Automatic Generosity: How a 14-Year-Old Girl Used $20

My best friend, Kimmi, lives in Northern California. The other day we were talking on the phone and she mentioned that the child she sponsors, Rahema, just turned 14 years old.  She and her husband sent Rahema a letter and twenty dollars for her birthday so she could buy something special for herself.   Just a few weeks later, Kimmi got a letter back from Rahema.  It began with these words:

I greet you with feelings of joy.  Praise the Lord Jesus!

This child living in extreme poverty is exclaiming joy, praising the Lord Jesus.

I already love her.  Kimmi has told me many things about Rahema in the last three years, but somehow reading her letter made her real to me.

Rahema goes on to thank Kimmi and her husband for the generous birthday gift and then proudly announces what she bought with the twenty dollars.  If she were a typical American teenager, you might expect her to buy a new dress, or some toys, maybe even some candy or a video game. But for Rahema, those were not of any interest.

Instead, with the money she received for her birthday, Rahema bought a female goat for her family.   Then she spent the remaining money on a pair of shoes for her mother who walks long distances selling goods in local villages to support her family, like many of the women do.

That twenty dollars we don’t even hesitate to spend for a movie and popcorn is the same twenty dollars Rahema used to bring her family a little further out of poverty’s hand.

Twenty dollars is a little more than half of what Rahema’s family earns in a month.

Can you imagine giving away that much money, approximately two weeks salary, without even thinking twice about it? What is it that makes a person care about those they love more than they care about themselves?

A person who exhibits love like that has to be the result of God’s love so deeply resonating in them that their gratitude and generosity is more prevalent than their own personal needs or wants.  Love like that must be instinctual, automatic, not manufactured. It must come from a deeper knowledge of the Savior and His character, and a deeper knowledge of His love.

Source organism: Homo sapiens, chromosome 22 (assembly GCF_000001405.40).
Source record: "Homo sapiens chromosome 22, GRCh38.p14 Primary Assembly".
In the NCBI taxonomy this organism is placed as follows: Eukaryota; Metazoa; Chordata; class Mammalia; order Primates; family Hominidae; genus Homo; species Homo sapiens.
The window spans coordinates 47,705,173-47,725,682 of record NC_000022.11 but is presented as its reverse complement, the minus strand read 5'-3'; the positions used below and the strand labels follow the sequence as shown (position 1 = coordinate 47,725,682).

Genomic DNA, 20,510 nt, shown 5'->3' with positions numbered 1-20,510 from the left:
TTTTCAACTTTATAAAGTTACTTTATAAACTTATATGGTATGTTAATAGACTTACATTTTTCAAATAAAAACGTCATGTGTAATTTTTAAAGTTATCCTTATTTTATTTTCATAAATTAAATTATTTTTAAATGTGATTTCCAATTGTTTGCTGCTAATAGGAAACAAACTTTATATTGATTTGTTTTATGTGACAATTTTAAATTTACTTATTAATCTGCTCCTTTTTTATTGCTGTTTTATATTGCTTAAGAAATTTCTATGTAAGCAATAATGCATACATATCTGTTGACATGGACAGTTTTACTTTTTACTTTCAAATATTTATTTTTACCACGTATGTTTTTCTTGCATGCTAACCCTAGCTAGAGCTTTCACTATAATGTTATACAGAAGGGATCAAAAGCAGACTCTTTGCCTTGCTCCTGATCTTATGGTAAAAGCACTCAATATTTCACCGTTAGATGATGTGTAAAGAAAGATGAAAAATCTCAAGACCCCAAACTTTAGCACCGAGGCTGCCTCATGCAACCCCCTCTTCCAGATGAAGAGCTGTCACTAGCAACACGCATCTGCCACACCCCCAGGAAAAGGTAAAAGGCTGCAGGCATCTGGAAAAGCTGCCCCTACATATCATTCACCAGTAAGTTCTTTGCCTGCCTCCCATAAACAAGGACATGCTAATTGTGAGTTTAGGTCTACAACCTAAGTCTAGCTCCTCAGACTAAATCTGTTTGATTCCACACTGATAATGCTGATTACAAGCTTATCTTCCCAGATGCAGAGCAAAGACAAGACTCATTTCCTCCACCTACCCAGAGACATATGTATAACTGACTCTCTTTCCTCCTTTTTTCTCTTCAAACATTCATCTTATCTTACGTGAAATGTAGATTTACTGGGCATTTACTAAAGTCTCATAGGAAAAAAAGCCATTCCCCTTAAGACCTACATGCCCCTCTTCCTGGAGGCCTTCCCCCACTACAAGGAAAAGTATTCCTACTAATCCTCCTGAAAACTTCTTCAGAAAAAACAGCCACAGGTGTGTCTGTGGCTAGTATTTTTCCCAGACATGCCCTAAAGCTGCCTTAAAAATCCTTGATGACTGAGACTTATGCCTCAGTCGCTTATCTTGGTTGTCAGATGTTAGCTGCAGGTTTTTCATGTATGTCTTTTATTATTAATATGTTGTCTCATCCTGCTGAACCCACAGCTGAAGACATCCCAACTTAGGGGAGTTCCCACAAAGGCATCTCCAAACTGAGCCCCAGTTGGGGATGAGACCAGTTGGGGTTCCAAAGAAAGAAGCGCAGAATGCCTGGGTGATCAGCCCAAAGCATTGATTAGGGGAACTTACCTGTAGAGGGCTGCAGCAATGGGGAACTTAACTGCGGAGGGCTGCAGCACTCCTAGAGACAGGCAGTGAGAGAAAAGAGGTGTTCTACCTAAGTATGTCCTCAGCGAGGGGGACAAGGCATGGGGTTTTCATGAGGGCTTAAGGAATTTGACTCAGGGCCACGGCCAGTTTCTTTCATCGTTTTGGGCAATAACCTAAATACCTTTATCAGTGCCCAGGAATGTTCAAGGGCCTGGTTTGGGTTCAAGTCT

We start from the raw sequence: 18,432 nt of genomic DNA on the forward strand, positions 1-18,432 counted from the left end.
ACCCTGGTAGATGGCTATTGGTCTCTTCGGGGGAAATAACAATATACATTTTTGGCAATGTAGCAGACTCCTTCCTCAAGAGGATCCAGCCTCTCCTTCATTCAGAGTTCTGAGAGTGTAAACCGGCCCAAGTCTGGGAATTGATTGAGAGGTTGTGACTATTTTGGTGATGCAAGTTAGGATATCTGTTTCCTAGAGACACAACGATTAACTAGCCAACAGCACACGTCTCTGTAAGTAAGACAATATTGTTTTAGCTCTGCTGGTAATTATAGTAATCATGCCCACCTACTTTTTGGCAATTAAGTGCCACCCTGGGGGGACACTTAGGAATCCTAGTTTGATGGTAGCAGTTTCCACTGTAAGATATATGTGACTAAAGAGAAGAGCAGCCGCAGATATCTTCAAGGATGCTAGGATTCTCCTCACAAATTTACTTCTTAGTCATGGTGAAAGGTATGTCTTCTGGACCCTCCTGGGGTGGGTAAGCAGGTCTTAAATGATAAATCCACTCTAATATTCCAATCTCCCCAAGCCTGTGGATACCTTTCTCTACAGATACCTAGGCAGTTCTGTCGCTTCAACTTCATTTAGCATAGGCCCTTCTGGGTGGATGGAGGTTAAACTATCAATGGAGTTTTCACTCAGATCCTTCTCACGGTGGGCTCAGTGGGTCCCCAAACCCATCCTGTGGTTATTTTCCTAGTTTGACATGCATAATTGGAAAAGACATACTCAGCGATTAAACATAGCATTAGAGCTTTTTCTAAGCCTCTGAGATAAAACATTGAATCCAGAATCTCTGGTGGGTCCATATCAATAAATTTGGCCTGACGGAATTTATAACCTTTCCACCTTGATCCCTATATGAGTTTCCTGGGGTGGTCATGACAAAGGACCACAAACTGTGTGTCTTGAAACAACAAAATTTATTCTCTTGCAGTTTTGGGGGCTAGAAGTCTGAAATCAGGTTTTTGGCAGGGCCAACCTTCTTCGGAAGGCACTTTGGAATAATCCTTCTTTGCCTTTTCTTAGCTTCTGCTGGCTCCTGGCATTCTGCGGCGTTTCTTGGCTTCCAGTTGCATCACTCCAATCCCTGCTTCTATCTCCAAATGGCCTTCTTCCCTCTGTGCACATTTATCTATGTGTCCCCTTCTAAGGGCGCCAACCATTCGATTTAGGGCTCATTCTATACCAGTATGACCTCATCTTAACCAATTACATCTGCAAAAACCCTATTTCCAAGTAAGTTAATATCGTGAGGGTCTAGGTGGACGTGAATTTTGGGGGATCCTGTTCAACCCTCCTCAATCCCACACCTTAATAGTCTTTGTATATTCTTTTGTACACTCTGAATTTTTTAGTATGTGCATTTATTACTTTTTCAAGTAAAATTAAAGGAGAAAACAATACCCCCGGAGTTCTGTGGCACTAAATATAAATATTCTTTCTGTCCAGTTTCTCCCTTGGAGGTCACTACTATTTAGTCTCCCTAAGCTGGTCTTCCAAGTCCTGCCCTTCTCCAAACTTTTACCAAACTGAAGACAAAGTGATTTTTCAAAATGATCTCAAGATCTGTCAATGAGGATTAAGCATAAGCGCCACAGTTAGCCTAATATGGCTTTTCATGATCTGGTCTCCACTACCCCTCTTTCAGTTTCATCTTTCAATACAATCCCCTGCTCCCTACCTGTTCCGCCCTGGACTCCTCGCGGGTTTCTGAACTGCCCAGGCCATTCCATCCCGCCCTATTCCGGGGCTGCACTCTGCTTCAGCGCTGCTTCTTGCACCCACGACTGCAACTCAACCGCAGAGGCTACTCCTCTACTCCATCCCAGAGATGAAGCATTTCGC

I want to exhibit love like that; generosity that doesn’t even consider oneself, but immediately looks to the needs of others.

I have a lot to learn from Rahema.  We all do.  Rahema values people, not things.  She values life, not riches. While the amount of money she has is limited, she is very, very rich.

So, how can we love more generously and expect nothing for ourselves?

We practice it!  We put action to our faith by living it out though our deeds, even when it is hard to do so. When God calls, we answer Him with authentic praise that is evident in everything we say and do.

I believe the reason Rahema is full of joy and praising God is because she has traded riches for contentment, and selfishness for service.

In Hebrews 13:16 it says: And do not forget to do good and to share with others, for with such sacrifices God is pleased.

Little or big, we can all do something generous every day, and pretty soon our response will be as automatic as Rahema’s, even when it comes to the big things.

There is something generous you can do today that will be a significant blessing to someone else – once you know what it is, do it!  Then, begin to plan how you can be generous tomorrow and then the next day.

Who knows?  Maybe generosity will become contagious!

Ringless in Christ,

Ali Eastburn

Executive Director

With This Ring

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With This Ring

 

                                        With This Ring

 

They laugh the same, they cry the same, they hurt the same as me,

They want a future for their children and they want them to see

That there’s still hope in this great world and God will se them through

Maybe the answer to their prayer is me and you

 

With this ring,

Maybe I can feed a village

With this ring

Bring water to the thirsty

With this ring

Show the world that I don’t care about this pretty thing

And maybe I can change the world

With this ring

 

Sometimes we need get a chance to be a hero in this life

A chance to make things different and chance to make things right

One moment in a million to show the world we care

One sacrifice one vision one burden we can bear

  

With this ring,

Maybe I can feed a village

With this ring

Bring water to the thirsty

With this ring

Show the world that I don’t care about this pretty thing

And maybe I can change the world

With this ring

 

One hope, one fight, one prayer, one life

  

With this ring,

Maybe I can feed a village

With this ring

Bring water to the thirsty

With this ring

Show the world that I don’t care about this pretty thing

And maybe I can change the world

With this ring